Microsoft Flight Simulator remains a PC game first and foremost, something you’re constantly reminded of by the cursor that pops up as you fumble your way through the front-end. There is mouse and keyboard support, and support for peripherals, though sadly not many peripherals that currently support this console version (at least none I have to hand in the small pile of plastic I’ve acquired this past year). I’ve done all my flying these past few days on a controller – for science, but also for convenience and necessity – and there are regular frustrations when looking to poke deeper than the very basics of flight control, or even just attempting basic menu navigation. It’s a very PC experience in other ways, too, asking for some arcane menu diving when working with the content manager, for example, where you’ll go to manually download some of the more recent world updates so that you can see Microsoft Flight Simulator at its very best. It’s awkward and, for newcomers to the sim I’m sure, off-putting.

The basic structure that console players crave is also largely absent in this port, with not much by way of a traditional game beyond the Flight School or Landing Challenges with their global leaderboards. As is the case on PC, of course, although there’s always the option of plugging into third-party add-ons – something that will be possible with the full and final release but sadly wasn’t an option in the pre-release version we’ve been playing through these past few days. I’m sadly fairly certain it’ll be a fiddly affair when the support does arrive.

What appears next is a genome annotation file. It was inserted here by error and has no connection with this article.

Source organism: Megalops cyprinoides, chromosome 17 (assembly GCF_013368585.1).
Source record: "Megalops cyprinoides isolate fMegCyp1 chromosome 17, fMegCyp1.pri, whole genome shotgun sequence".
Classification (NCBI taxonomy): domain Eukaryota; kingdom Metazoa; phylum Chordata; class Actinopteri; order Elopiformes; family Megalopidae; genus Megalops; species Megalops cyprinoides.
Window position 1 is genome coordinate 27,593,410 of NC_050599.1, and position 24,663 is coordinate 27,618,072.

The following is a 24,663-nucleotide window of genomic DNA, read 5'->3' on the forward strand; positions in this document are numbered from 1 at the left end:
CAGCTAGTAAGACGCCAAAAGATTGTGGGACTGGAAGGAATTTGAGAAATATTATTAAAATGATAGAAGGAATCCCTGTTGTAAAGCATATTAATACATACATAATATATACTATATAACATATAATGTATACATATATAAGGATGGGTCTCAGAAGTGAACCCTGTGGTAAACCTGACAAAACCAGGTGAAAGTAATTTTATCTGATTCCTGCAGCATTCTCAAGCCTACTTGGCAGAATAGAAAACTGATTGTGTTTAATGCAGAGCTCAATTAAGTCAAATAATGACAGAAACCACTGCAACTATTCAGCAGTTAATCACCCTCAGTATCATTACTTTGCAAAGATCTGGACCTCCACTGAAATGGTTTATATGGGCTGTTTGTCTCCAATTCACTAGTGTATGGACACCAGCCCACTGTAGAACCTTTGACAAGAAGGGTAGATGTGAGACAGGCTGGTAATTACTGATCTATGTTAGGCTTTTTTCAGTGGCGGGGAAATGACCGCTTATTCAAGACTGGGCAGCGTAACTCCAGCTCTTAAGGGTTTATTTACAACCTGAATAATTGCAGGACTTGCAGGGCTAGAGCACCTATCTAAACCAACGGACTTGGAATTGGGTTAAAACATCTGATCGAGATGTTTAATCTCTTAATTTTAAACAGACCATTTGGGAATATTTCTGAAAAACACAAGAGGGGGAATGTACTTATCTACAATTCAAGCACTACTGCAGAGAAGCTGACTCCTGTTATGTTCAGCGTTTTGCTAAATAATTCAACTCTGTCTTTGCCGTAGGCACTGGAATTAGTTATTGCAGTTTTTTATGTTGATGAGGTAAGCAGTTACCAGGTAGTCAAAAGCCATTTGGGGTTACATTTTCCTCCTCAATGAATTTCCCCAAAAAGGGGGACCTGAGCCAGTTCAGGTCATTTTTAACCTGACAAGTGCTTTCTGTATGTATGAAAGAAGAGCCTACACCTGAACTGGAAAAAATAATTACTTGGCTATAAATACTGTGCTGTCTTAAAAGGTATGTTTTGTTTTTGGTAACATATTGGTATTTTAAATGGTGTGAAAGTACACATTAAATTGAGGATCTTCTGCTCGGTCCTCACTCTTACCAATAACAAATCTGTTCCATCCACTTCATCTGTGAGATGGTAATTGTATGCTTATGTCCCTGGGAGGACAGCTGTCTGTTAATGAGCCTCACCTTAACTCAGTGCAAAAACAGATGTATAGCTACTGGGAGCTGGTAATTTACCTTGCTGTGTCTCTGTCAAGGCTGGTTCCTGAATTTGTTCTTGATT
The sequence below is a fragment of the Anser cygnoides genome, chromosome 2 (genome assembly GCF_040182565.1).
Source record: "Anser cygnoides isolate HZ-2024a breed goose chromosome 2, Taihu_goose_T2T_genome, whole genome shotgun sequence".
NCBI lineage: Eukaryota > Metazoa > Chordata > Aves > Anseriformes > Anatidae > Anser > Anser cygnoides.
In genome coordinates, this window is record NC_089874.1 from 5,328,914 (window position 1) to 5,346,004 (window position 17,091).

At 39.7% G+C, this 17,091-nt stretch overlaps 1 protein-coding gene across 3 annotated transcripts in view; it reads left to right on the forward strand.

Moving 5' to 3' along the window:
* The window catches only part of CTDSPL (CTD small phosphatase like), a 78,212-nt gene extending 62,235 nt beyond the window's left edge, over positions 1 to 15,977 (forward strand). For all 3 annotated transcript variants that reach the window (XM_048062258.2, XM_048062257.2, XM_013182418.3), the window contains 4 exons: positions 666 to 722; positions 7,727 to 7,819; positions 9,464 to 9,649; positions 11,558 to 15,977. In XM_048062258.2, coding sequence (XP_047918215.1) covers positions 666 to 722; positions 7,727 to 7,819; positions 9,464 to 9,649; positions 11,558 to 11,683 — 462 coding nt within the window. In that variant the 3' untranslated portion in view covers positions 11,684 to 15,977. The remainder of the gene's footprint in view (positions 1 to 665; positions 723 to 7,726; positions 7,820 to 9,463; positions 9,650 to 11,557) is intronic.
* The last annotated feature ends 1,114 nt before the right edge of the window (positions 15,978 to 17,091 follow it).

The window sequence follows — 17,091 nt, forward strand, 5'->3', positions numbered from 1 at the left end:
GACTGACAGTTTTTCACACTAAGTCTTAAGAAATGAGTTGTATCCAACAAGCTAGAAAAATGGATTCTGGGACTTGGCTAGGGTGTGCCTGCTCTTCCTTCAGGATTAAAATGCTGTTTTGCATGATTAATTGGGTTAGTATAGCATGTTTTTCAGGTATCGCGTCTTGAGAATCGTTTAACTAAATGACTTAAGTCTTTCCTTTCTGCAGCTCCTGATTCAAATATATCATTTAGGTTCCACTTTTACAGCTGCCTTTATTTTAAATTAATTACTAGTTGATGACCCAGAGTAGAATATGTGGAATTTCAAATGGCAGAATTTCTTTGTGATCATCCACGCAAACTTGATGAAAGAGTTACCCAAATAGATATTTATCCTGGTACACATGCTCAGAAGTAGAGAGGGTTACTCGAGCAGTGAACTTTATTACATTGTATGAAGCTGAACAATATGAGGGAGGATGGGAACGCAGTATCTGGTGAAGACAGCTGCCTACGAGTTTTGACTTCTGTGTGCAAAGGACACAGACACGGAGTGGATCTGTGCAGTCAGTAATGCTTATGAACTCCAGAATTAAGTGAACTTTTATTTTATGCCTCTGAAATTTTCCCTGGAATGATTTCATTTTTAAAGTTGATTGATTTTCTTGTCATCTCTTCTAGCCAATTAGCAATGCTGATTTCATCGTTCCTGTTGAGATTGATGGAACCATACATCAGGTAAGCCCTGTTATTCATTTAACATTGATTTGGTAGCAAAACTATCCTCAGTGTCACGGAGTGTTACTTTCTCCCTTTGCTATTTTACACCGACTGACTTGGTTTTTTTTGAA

Sometimes, you just want to see the clouds float by – as a virtual screensaver for a half decent 4K screen, nothing compares to Flight Sim on console.

And Microsoft Flight Simulator on console will likely always remain a fiddly thing. This is a proper, full-fledged sim on a console, and you’re often reminded why that’s an endeavour that’s rarely been attempted in the past – sims by their essence demand a nerdish amount of poking and patience, and the fiddliness of Asobo’s own is occasionally only exacerbated by this console version (attempting a fully manual Dreamliner take-off with nothing more than a controller is probably one of the most hardcore challenges you could set yourself in Microsoft Flight Simulator, PC or otherwise). This isn’t the version for the hardcore, either, with too much fussiness and not quite the same amount of freedom you’ll find on PC.

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Does Microsoft Flight Simulator work on console? An evening with the family in the living room, visiting old house and much-loved landmarks, suggests it works just fine in this new context.

And yet in its new context of the living room, something else comes to life in Microsoft Flight Simulator. For casual sightseers like myself who treat this as the ultimate screensaver, picking a point on the map before loading in and switching on a suite of the generous assists on offer – or even handing over complete control to the more than able AI co-pilot – this might just be the ideal version. I’ve lost whole evenings this past weekend starting softly out of the window of a 747, watching the clouds float by and chasing the sun past the horizon, getting caught up in the magic and wonder of Asobo and Microsoft Game Studio’s staggering creation all over again.

There’s work to be done – and thanks to this version receiving future updates alongside the PC version, work that’s already well underway – and you might want to temper expectations before heading in. Perhaps most importantly, though, this is Microsoft Flight Simulator on console in all its glory and occasional clunkiness, and with that sense of splendour and wonder unsullied by the small imperfections along the way. It remains one of the most breathtaking videogame achievements in recent years, and on console one of the most incredible next-gen experiences to date.